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Frog-hoppers start life covered in ‘cuckoo spit’

Posted in Insects, Nature, Wildlife on Tuesday, 30 July 2013

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This edited article about insects originally appeared in Look and Learn issue number 354 published on 26 October 1968.

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Children often see 'cuckoo spit' in fields filled with other insects, by Clive Uptton

Most people are familiar with the frothy fluid, known as “cuckoo spit”, which is seen on a great variety of plants in spring and summer.

If this fluid is closely examined, it will be found to contain a small, drab-coloured insect. This is the nymph (immature form) of a frog-hopper.

There are many species of frog-hopper, the commonest in Britain being Philaenus leucophthalmus. The adult is an active insect, often seen hopping or flying among bushes and trees. It gets the name “frog-hopper” from its squat, frog-like head, and its habit of jumping.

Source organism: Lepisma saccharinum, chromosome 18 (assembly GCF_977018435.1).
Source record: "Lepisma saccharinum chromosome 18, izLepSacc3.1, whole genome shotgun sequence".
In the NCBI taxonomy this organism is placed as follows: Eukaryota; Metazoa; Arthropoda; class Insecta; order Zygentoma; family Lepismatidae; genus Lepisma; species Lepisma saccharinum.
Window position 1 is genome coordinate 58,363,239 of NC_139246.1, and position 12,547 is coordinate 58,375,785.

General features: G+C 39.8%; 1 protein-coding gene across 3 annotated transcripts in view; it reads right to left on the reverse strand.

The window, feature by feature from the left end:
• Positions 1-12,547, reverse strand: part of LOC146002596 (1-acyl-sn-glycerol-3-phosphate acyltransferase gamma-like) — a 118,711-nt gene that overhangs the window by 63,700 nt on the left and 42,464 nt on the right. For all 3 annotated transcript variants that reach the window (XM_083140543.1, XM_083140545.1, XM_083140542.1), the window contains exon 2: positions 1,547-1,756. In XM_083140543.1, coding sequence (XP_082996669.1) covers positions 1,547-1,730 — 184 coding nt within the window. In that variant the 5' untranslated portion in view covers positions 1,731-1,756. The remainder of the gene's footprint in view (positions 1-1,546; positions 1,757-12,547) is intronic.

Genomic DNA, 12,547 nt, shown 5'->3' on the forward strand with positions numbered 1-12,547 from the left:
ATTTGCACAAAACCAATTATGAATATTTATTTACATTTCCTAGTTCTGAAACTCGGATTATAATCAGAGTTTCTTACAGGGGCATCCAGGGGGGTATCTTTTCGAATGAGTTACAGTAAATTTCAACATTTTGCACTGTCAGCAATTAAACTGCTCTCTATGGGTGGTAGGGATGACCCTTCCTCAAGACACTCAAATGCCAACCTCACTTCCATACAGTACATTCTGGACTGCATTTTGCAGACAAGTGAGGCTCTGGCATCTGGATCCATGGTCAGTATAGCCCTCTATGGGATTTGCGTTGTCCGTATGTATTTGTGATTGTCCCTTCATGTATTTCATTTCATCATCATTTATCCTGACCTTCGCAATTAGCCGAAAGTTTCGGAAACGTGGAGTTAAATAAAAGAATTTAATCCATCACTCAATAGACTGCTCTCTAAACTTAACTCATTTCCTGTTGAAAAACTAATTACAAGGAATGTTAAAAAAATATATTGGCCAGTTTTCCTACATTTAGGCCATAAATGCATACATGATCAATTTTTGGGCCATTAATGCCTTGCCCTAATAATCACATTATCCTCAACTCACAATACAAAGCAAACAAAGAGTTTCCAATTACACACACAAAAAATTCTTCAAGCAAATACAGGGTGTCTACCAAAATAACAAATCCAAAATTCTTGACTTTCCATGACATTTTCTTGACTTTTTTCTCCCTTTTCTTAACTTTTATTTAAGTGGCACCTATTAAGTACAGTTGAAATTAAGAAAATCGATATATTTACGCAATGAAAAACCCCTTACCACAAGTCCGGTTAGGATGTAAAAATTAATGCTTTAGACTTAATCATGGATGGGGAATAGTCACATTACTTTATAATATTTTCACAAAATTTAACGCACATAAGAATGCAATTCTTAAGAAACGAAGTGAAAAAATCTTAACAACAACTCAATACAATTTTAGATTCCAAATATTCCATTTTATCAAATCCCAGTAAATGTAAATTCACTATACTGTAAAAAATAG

The nymph of the frog-hopper feeds on the sap of plants, and has to take in a great deal of fluid to supply it with the nourishment it needs. The excess water is passed out of the anus of the nymph and blown into bubbles by a stream of air which the nymph produces by pumping its telescopic tail in and out. The water is mixed with a waxy secretion produced by glands near the anus. This prevents the bubbles from bursting.

The fluid has a very definite purpose. It shelters the frog-hopper nymph from the heat of the sun, and from its enemies.

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